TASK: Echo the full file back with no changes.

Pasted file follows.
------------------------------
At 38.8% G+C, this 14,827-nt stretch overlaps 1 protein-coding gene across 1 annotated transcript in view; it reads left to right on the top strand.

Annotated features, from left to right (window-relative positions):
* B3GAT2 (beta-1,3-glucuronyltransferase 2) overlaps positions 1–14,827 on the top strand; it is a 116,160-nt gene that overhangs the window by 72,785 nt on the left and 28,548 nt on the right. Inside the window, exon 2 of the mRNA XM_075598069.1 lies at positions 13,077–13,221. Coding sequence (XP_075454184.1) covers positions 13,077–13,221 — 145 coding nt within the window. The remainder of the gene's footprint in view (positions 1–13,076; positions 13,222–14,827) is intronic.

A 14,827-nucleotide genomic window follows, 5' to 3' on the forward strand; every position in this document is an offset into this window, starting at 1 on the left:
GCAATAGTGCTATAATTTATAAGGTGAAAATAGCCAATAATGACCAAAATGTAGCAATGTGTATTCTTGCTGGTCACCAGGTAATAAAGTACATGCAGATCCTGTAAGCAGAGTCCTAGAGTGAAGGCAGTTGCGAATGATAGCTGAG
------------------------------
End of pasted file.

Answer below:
At 38.8% G+C, this 14,827-nt stretch overlaps 1 protein-coding gene across 1 annotated transcript in view; it reads left to right on the top strand.

Annotated features, from left to right (window-relative positions):
* B3GAT2 (beta-1,3-glucuronyltransferase 2) overlaps positions 1–14,827 on the top strand; it is a 116,160-nt gene that overhangs the window by 72,785 nt on the left and 28,548 nt on the right. Inside the window, exon 2 of the mRNA XM_075598069.1 lies at positions 13,077–13,221. Coding sequence (XP_075454184.1) covers positions 13,077–13,221 — 145 coding nt within the window. The remainder of the gene's footprint in view (positions 1–13,076; positions 13,222–14,827) is intronic.

A 14,827-nucleotide genomic window follows, 5' to 3' on the forward strand; every position in this document is an offset into this window, starting at 1 on the left:
GCAATAGTGCTATAATTTATAAGGTGAAAATAGCCAATAATGACCAAAATGTAGCAATGTGTATTCTTGCTGGTCACCAGGTAATAAAGTACATGCAGATCCTGTAAGCAGAGTCCTAGAGTGAAGGCAGTTGCGAATGATAGCTGAG